March 2012
Volume 53, Issue 14
ARVO Annual Meeting Abstract  |   March 2012
An Anatomic Analysis Of The Efferent Lacrimal System In Cadaveric Specimens
Author Affiliations & Notes
  • Janice Liao
    Duke University Eye Center, Durham, North Carolina
  • Usha Reddy
    Duke University Eye Center, Durham, North Carolina
  • Alan Proia
    Duke University Eye Center, Durham, North Carolina
  • Michael Richard
    Duke University Eye Center, Durham, North Carolina
  • Footnotes
    Commercial Relationships  Janice Liao, None; Usha Reddy, None; Alan Proia, None; Michael Richard, None
  • Footnotes
    Support  Duke University Eye Center Departmental Grant (Pending)
Investigative Ophthalmology & Visual Science March 2012, Vol.53, 4913. doi:
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      Janice Liao, Usha Reddy, Alan Proia, Michael Richard; An Anatomic Analysis Of The Efferent Lacrimal System In Cadaveric Specimens. Invest. Ophthalmol. Vis. Sci. 2012;53(14):4913. doi:

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      © ARVO (1962-2015); The Authors (2016-present)

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Purpose: : There is a lack of literature describing the anatomy and physiology of the efferent lacrimal system. Furthermore, there is a disconnect between some of the current clinical treatment modalities and some recent anatomic descriptions. These include descriptions of a cavernous body surrounding the nasolacrimal duct, helical arrangements of collagen fibers surrounding the nasolacrimal duct, and the presence of an absorptive epithelial surface lining the lumen of the duct. These anatomic features all suggest that the physiology of the nasolacrimal duct is much more active than the current clinical paradigm, and additionally, there is some evidence to suggest that the nasolacrimal duct may play a role in tear production. This is in contrast to current management, which operates under the paradigm that the efferent lacrimal system and is merely a passive conduit and thus seeks either to dilate the nasolacrimal system manually or to circumvent the native passage altogether. This study will describe the efferent lacrimal system - the canaliculi, lacrimal sac, and nasolacrimal duct with accompanying cavernous body in both gross and microscopic detail with special attention toward the physiologic functions subserved by these anatomic features. This information will be used as a framework for better understanding the physiology of this system and its role in the maintenance of tear film homeostasis.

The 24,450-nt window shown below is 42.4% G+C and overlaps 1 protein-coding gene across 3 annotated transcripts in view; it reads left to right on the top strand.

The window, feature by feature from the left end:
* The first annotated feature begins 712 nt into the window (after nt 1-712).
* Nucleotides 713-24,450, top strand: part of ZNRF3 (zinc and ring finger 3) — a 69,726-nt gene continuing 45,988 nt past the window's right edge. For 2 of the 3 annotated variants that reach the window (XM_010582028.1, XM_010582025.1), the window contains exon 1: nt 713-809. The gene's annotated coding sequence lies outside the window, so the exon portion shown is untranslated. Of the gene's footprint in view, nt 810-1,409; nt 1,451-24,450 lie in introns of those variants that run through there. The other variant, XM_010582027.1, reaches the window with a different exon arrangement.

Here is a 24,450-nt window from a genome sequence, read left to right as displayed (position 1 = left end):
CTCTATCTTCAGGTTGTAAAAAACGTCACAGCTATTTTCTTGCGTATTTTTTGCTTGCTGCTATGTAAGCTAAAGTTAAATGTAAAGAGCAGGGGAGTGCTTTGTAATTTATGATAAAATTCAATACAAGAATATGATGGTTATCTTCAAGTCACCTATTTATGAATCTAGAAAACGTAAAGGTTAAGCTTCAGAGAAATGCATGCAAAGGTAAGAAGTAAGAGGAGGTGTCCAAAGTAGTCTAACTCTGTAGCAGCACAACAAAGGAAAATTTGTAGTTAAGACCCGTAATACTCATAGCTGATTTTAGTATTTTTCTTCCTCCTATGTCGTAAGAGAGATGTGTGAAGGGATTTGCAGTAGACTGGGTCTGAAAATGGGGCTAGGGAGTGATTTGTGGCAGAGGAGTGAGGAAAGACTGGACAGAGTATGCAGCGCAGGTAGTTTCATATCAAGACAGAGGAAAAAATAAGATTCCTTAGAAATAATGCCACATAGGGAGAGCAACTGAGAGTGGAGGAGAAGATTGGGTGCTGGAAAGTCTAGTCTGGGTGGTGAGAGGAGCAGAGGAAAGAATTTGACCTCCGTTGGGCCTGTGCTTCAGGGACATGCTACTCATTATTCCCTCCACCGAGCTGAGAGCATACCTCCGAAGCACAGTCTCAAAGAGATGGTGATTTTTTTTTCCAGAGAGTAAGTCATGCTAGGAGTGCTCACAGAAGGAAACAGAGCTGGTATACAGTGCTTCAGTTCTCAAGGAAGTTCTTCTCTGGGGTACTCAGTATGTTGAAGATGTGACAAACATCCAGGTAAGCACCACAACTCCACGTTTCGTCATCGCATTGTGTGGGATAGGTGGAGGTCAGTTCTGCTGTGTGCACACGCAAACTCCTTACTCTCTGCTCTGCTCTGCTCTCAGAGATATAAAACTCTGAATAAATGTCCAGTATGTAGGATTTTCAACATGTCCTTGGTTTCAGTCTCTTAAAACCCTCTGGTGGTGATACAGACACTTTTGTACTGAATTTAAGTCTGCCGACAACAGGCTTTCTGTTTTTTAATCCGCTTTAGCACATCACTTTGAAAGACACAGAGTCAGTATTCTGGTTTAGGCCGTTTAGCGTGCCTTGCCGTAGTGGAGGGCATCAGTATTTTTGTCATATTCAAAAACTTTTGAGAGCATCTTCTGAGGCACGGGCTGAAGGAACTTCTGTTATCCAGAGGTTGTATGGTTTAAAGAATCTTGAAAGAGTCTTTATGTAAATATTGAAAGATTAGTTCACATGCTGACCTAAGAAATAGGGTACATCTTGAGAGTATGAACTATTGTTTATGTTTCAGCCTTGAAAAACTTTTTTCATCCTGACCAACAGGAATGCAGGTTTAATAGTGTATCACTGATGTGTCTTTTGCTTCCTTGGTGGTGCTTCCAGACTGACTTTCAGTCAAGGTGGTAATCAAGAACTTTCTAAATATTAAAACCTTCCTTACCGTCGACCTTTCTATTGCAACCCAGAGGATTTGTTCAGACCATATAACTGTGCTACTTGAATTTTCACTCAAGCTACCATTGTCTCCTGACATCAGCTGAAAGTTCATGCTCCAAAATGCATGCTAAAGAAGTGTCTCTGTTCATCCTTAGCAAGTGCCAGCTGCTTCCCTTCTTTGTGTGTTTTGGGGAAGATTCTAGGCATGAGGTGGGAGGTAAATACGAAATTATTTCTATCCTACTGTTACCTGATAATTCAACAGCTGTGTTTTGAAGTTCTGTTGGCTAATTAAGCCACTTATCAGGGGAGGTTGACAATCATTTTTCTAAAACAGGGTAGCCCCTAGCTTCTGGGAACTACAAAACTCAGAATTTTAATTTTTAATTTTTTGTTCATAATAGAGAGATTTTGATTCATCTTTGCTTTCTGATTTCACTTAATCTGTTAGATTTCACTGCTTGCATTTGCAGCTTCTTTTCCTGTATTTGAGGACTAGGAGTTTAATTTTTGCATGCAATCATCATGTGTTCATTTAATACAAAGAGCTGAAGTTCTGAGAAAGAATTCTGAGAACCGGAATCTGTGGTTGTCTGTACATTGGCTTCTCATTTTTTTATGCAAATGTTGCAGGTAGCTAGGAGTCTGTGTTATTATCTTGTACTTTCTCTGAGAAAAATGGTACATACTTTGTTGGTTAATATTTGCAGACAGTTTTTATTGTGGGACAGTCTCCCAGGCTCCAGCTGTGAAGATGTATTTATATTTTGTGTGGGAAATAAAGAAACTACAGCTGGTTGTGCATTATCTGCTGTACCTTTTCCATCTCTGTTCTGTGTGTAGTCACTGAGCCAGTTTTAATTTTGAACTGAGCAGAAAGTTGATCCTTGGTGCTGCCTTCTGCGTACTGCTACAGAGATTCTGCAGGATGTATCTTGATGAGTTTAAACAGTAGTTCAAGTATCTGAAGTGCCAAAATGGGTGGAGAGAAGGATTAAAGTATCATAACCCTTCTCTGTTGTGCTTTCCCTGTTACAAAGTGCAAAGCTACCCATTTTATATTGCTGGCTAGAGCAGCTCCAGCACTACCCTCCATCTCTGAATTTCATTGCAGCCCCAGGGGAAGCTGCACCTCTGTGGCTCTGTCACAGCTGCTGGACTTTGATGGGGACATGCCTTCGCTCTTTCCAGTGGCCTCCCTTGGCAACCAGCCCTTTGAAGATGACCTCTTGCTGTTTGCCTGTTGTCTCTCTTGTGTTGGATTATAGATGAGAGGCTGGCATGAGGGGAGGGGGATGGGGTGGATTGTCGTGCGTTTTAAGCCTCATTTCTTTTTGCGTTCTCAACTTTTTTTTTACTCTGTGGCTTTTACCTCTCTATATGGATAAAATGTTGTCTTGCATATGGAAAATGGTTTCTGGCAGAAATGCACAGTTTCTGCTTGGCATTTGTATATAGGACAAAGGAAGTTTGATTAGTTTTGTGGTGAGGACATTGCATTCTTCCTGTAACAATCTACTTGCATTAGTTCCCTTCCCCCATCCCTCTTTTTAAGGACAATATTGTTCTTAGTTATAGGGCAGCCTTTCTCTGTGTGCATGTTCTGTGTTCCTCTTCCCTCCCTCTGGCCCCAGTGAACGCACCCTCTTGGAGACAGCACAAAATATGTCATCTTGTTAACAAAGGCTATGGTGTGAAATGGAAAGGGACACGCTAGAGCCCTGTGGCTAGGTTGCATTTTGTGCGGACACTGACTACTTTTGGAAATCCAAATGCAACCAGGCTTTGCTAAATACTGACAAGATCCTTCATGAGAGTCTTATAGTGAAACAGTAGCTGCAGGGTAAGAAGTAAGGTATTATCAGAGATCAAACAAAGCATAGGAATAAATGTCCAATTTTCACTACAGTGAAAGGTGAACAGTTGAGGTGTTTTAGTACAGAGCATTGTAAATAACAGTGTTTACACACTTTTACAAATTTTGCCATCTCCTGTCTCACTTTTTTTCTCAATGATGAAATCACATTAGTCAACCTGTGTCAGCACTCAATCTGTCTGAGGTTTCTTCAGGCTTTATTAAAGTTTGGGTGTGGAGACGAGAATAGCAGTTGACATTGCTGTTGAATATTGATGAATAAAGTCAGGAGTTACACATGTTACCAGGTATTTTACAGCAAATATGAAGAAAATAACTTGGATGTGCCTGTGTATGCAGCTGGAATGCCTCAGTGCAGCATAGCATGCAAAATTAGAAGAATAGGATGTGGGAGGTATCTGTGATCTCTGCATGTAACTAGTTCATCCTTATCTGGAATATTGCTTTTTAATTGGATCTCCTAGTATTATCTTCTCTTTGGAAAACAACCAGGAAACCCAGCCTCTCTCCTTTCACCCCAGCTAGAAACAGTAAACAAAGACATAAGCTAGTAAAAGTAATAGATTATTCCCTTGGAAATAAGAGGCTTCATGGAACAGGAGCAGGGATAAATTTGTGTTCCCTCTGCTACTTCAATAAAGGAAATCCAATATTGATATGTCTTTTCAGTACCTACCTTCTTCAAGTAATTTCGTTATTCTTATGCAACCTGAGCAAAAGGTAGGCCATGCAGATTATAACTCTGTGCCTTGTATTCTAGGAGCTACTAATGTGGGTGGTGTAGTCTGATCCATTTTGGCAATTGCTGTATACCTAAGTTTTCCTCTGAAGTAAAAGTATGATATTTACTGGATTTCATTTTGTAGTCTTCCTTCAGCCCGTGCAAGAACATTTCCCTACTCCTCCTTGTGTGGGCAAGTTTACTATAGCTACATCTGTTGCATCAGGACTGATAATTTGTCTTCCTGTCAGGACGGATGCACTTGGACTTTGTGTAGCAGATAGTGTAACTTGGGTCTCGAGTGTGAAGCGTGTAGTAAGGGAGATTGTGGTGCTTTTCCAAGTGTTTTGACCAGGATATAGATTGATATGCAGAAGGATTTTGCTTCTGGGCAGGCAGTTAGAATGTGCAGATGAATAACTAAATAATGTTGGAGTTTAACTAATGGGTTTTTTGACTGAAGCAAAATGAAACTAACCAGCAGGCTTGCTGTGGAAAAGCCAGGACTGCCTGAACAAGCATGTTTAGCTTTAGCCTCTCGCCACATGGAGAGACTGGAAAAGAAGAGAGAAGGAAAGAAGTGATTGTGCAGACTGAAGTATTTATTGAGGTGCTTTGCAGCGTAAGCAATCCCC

Methods: : The right and left efferent nasolacrimal systems were dissected from a cadaveric specimen and preserved in formalin prior to histologic preparation and analysis with hematoxylin and eosin staining.

Results: : Based on histopathologic review with hematoxylin and eosin staining, there was suggestion of a vascular cavernous body surrounding the nasolacrimal ducts. However, further detail was precluded due to the frozen state of the specimen prior to dissection.

Conclusions: : The efferent lacrimal system is likely more physiologically active than currently considered in the literature and in clinical practice. Initial studies suggest the presence of a vascular cavernous body surrounding the nasolacrimal system. Further histologic analysis on subsequent fresh or formalin preserved specimens will be performed to elucidate the gross and microscopic features of the efferent nasolacrimal system.

Keywords: comparative anatomy • vascular endothelial growth factor 

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